• Representing a longtime lawful permanent resident from the Dominican Republic in the United States Court of Appeals for the Second Circuit in a challenge to his removal order. Our client faces removal for a single conviction from 2014 for which he served no time in jail.  Our client also has extremely compelling equities due to medical mistreatment while he was in immigration detention, and which present additional claims for his case to be reopened. Students are preparing full briefing in the case before the Court of Appeals. This case was originally handled by the Legal Aid Society.

Here are examples of past/current organizational campaign case work from our docket:

  • Representing national immigrant advocacy groups and community organizations in amicus filings before immigration courts, the Board of Immigration Appeals, circuit courts and the Supreme Court on issues related to detention and deportation. In recent years, the students have filed amicus briefs before the Supreme Court in cases involving the scope of the “drug trafficking aggravated felony” label, the availability of discretionary relief, the scope of mandatory detention laws, and challenges to state anti-immigrant laws.  In 2017, students, on behalf of the Immigrant Defense Project (“IDP”) prepared an amicus brief submitted to immigration court to support a motion to terminate proceedings based on violations of fundamental rights flowing from state courthouse arrests.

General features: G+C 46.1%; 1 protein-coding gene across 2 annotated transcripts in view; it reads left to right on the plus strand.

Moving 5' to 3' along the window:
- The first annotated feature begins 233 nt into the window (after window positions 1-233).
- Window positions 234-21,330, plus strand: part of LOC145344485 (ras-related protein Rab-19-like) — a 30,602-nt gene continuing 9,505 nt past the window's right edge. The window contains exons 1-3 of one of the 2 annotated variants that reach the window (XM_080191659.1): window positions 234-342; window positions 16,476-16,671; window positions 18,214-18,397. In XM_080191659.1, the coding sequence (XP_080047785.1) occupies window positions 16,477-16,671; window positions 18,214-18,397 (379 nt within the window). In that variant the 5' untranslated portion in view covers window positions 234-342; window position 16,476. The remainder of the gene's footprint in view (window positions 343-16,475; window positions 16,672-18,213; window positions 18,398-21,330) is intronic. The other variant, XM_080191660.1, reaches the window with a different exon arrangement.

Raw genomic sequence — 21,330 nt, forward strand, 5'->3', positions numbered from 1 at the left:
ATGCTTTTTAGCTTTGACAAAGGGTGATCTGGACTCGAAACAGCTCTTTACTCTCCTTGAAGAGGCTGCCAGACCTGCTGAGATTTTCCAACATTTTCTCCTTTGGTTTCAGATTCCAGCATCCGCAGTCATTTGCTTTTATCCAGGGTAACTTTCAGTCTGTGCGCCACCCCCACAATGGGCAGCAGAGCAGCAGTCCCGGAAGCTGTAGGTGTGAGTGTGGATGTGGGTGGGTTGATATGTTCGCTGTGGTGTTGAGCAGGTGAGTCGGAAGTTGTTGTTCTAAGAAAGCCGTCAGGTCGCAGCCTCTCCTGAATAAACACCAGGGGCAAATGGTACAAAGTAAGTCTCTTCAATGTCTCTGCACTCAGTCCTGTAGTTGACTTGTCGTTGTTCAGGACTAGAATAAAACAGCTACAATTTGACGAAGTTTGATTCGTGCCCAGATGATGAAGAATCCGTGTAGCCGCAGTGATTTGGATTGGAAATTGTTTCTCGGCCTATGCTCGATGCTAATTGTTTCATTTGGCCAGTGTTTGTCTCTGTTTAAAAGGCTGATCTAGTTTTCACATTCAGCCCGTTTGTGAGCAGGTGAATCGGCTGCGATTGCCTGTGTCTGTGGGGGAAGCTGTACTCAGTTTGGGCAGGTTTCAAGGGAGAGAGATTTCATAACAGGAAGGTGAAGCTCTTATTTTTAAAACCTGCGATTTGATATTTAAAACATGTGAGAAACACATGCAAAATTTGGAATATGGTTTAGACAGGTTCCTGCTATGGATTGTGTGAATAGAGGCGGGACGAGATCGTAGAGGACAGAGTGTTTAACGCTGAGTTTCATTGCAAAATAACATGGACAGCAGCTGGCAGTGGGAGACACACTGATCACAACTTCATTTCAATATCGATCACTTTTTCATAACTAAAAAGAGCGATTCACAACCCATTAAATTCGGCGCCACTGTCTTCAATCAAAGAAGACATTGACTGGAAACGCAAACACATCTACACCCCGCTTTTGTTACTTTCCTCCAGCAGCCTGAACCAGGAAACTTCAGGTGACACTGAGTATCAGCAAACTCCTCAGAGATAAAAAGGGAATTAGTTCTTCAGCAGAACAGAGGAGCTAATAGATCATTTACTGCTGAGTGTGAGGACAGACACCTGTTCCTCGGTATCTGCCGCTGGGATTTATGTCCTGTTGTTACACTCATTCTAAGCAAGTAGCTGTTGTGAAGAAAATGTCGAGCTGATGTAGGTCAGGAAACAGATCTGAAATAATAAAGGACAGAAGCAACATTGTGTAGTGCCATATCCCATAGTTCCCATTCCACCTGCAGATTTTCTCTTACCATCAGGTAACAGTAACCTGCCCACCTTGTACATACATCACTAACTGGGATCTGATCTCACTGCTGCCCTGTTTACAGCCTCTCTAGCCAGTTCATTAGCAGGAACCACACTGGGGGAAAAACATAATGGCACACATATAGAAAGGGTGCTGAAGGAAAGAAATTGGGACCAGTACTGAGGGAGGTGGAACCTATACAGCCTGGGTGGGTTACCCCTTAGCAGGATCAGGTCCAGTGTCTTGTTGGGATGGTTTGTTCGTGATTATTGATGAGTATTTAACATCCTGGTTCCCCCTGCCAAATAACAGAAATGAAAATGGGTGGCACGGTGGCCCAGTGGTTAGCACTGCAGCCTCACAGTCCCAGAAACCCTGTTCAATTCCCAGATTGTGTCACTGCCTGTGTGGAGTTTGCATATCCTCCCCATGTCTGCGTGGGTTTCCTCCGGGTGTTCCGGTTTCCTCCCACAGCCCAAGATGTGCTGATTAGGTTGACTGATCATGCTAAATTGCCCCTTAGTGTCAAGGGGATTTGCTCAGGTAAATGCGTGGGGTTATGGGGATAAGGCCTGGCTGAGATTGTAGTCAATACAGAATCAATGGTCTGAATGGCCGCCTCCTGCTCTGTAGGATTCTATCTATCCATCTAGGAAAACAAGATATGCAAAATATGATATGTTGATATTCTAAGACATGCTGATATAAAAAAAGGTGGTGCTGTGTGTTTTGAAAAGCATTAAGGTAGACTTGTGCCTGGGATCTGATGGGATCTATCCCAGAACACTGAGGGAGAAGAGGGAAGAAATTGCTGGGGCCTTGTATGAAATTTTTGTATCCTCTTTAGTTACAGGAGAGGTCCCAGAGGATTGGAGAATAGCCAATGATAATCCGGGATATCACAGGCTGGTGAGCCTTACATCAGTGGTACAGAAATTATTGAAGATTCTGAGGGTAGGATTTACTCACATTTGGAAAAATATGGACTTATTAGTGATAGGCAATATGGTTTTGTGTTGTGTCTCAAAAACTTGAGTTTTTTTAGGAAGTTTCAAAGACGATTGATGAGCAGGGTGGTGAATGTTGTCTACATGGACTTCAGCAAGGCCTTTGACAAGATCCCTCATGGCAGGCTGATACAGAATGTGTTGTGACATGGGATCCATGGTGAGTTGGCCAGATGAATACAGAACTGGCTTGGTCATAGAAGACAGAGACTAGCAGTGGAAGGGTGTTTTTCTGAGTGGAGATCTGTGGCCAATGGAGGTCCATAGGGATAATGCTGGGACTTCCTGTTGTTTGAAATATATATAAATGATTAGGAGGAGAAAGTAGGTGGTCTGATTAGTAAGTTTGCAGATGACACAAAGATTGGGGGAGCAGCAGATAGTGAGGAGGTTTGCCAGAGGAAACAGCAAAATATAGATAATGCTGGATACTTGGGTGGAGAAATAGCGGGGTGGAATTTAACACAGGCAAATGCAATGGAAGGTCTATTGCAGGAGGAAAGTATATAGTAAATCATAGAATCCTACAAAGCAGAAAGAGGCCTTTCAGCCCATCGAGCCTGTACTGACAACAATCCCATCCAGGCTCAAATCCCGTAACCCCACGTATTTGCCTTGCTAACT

• Representing the Black Alliance for Just Immigration (“BAJI”) to research the impact of criminalization and immigration enforcement on Black immigrants, and more recently, on youth of color. In 2016-17, students worked on a report scheduled for publication about the school-to-deportation pipeline for youth of color, and in 2017-18, students are developing curricula for students, their families and educators on integrating restorative justice practices into school communities.